Swell Idea

art-satire-comedy-humor

Your art will be swell with new high-tech artists’ paints


By: Prof. Gulley Jimson, RA, Ph.D., AFT, RCA, PADI

Hey, art lovers, Professor Jimson here again, with news of a swell idea.

I want to share with you a fascinating rumor I have heard on the art grapevine concerning a new material—one that has the ability to cause great, but unexpected, interaction with the viewer.

For some time now, there have been paint coatings available for industrial purposes that act as fireproofing. These specialized paints expand when exposed to high levels of heat – for example, during a fire. These are known as intumescent paints, as they swell and protect the structure they are applied to. Now, according to my sources, a highly refined form of intumescent paint has been developed for use in fine art. Initial tests have shown that it is very sensitive to direct and ambient heat. In fact, heat from a viewer’s body, should he or she be standing close enough, will cause the paint to swell.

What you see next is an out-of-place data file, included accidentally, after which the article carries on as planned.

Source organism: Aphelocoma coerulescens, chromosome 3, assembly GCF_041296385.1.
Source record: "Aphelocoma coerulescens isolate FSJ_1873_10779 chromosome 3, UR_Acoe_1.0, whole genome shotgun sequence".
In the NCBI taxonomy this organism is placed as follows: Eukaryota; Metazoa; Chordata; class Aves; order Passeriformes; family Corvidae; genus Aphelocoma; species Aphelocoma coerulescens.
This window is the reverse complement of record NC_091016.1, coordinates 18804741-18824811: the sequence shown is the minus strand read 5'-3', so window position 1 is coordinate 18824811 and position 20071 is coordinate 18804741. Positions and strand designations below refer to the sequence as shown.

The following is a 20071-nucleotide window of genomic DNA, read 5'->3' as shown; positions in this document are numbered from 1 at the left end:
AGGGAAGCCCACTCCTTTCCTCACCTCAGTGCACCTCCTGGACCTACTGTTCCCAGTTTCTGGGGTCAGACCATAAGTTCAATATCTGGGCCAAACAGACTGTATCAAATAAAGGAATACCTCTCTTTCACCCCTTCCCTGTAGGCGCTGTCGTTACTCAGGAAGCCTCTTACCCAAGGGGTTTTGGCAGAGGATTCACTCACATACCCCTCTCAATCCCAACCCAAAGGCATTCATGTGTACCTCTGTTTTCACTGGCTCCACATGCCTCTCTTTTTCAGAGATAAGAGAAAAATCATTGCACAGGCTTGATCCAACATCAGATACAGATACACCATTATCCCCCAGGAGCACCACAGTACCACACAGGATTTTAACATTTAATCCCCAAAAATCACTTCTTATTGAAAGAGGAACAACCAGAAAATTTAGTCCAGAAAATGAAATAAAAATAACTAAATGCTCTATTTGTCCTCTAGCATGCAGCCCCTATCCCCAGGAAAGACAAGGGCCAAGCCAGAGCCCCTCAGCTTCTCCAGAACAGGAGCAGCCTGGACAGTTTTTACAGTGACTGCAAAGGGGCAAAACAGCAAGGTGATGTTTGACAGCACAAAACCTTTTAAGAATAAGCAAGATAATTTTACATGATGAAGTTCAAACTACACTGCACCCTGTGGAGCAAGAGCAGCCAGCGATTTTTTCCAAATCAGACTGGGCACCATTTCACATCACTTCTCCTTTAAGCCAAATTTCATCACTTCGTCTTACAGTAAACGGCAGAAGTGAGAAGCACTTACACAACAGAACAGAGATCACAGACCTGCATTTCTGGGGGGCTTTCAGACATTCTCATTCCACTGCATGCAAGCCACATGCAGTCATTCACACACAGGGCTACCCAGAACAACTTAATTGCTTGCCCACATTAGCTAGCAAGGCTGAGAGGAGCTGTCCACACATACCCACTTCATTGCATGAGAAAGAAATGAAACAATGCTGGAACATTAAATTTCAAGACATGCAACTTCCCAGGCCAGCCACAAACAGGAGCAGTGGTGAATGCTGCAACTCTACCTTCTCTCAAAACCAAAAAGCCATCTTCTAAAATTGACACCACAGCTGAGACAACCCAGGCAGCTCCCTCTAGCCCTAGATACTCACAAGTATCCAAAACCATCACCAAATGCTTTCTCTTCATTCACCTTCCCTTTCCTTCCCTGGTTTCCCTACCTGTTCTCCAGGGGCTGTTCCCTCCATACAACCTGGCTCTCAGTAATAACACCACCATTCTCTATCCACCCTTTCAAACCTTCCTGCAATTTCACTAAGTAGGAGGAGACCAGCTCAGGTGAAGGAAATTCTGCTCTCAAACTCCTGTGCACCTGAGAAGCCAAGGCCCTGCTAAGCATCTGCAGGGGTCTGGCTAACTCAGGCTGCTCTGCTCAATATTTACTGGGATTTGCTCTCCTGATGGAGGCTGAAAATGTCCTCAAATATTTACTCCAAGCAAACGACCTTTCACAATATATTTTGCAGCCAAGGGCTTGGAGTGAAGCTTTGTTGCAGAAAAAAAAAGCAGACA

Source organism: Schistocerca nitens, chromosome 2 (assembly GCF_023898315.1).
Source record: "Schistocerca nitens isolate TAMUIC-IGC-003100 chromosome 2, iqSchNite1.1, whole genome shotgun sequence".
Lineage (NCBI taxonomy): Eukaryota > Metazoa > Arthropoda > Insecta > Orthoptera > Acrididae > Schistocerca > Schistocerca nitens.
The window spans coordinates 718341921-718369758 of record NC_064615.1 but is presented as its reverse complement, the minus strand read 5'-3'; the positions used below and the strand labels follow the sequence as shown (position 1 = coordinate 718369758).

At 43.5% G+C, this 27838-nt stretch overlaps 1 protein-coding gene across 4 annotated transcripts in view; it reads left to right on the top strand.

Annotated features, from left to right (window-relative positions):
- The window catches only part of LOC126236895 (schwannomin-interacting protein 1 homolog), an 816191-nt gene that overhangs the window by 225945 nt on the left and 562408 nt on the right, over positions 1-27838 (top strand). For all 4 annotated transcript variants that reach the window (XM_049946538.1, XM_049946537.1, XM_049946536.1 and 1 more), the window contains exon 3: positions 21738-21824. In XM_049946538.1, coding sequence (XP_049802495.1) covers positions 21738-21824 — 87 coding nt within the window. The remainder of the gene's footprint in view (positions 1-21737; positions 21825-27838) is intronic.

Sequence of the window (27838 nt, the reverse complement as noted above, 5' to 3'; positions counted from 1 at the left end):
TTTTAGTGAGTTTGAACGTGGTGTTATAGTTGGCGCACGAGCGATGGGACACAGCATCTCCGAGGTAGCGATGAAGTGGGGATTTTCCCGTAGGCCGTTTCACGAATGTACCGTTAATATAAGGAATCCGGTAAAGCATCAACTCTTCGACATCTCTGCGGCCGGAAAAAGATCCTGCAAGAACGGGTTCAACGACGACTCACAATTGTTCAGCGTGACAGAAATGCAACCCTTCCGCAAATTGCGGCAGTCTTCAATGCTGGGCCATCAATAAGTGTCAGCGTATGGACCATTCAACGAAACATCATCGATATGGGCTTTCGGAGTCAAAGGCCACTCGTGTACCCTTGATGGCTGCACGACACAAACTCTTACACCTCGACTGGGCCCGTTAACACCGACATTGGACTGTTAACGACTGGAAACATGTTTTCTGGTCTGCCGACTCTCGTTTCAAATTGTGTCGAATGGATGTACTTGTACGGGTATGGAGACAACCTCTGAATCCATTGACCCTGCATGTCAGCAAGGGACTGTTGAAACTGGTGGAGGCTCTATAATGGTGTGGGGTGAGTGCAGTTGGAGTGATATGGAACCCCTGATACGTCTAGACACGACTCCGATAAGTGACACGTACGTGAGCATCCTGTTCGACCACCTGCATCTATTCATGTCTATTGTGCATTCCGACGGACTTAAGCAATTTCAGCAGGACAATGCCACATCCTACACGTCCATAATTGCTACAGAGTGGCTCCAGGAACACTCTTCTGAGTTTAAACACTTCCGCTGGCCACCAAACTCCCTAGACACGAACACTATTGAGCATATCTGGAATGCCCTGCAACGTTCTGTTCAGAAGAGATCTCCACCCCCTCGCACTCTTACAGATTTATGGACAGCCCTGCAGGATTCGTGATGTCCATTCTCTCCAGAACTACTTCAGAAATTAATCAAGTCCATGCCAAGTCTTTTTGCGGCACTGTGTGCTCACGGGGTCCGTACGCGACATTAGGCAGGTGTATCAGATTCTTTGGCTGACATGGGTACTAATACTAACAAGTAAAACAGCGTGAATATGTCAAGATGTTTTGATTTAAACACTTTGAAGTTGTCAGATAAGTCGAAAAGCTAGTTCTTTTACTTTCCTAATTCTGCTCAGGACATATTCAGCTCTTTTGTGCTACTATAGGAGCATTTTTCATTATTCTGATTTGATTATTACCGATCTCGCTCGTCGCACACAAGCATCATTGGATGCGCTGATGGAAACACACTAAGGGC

The less it’s understood, the more you should charge.
~ Z. Nil

What subjects would best benefit from this intumescent action? Well, consider this: What if it had been available to David, Ingres, Degas, and others who have depicted the nude male? Can you picture its effect on David’s “Oath of the Horatii”? The number of spears could double. And all those pastoral scenes with lovers hiding in piles of hay!

Jacques-Louis-David-Horatii-art-satire-comedy-humor

I also think that Rubens would have made great use of this paint. How much more effective it would be to watch his voluptuous women actually swell with passion. For today’s painters of the nude figure, the possibilities are endless. Figure painting may never be the same.

Make expansive art. Use a mop for a brush, and paint that swells.
~ Z. Nil

A concern arises, however, about the effect on the painter. The subjects would be constantly changing as they were being painted in relation to the artist’s proximity or enthusiasm. I also wonder: If the paint is heat-activated, should the studio be cold or warm? And does it make a difference if you are painting in London or St. Tropez? Further experiments need to be done, by me, to determine the proper ambient temperature for use. I will get back to you once I return from Tahiti.

Keep panting – I mean painting.

Professor Gulley Jimson

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